• A technical library, including online resources available via the firm’s intranet
  • Manuals setting out the firm’s procedures for all audit and assurance engagements as well as other services provided by the firm
  • Membership of the Faculties and Special Interest Groups of the ICAEW and dissemination of their guidance and bulletins to audit partners and staff
  • Subscription to the email update service of the Financial Reporting Council, enabling early access, inter alia, to its output pertaining to audit and accounting, which is disseminated to audit partners and staff
  • Regular internally and externally provided update training for partners and staff dealing with current developments in accounting, auditing, ethical standards and tax
  • Internal training courses tailored to the specific roles of individuals at each stage of their careers (e.g. audit assignment leaders course and Director Responsible Individual training)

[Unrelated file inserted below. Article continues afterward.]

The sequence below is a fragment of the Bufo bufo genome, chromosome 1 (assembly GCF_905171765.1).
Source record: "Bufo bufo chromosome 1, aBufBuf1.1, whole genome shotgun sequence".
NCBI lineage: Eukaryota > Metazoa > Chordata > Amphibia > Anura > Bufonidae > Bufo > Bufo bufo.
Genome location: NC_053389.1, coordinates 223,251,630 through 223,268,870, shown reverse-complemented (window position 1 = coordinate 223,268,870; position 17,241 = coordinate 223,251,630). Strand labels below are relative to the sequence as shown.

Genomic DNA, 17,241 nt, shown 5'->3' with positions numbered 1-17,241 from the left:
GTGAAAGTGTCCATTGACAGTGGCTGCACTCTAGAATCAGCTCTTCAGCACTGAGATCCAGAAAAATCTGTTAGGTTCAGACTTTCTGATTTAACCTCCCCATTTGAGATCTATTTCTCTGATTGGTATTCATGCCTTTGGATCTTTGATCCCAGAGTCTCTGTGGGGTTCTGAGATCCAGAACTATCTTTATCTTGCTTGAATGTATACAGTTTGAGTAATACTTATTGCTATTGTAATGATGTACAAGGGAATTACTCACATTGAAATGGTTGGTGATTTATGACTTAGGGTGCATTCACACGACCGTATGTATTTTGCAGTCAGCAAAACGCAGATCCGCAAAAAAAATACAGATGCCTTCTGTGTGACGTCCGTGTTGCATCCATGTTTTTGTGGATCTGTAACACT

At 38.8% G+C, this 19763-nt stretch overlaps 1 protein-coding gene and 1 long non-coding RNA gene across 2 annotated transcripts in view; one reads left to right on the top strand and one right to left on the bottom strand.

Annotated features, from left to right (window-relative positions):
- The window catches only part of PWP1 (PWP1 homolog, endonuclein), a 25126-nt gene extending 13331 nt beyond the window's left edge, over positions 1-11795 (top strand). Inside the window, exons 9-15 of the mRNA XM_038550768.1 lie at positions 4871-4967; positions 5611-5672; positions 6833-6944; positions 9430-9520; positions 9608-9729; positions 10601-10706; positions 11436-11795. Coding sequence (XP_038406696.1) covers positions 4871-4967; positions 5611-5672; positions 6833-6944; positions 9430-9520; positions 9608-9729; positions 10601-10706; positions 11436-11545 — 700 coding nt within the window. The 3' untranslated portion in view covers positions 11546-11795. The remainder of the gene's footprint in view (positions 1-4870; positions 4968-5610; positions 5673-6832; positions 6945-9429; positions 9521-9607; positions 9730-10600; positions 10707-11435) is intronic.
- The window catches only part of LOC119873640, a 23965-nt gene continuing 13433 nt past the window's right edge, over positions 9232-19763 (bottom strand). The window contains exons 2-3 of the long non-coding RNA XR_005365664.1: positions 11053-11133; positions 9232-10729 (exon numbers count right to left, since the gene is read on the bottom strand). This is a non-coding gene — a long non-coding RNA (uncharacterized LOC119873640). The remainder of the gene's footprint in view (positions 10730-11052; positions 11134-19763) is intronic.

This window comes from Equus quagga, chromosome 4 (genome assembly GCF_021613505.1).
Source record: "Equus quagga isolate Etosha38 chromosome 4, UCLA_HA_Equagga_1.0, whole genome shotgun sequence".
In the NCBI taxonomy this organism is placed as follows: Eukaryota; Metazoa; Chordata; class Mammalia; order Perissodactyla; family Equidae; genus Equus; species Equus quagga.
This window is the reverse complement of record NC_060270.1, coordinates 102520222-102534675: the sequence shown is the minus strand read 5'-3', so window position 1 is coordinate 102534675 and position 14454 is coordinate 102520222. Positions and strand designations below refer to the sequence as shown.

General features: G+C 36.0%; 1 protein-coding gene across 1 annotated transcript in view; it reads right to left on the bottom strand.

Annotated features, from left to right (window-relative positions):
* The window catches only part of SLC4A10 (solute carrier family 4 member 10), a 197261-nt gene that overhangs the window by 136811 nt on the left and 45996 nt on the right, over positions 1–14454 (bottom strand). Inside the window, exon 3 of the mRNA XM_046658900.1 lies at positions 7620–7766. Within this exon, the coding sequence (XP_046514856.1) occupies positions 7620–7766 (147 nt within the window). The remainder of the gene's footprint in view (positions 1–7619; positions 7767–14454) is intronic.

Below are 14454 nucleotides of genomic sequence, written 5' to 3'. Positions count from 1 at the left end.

• Ad hoc internal and external training to meet specific needs.

Details of the mandatory training for relevant staff are as follows:

  • Accounting updates
  • Audit updates
  • Tax updates
  • Ethics updates
  • Anti-money laundering
  • Anti-bribery and corruption training
  • GDPR training
  • Pathway – a portfolio of management skills training
  • Other technical based training as appropriate for specific partners and members of staff

The firm is an accredited training office with the ICAEW, the Association of Certified Chartered Accountants and the Association of Accounting Technicians. The progress of students studying for their professional qualifications with these and other bodies (for example, the Chartered Institute of Taxation) is carefully monitored, with each student being closely supported.

The firm is committed to the highest standards of openness, probity and accountability and encourages members of staff who have genuine concerns about any form of malpractice in the firm to raise those concerns. This whistleblowing policy applies to all partners, employees, agency workers and self-employed contractors.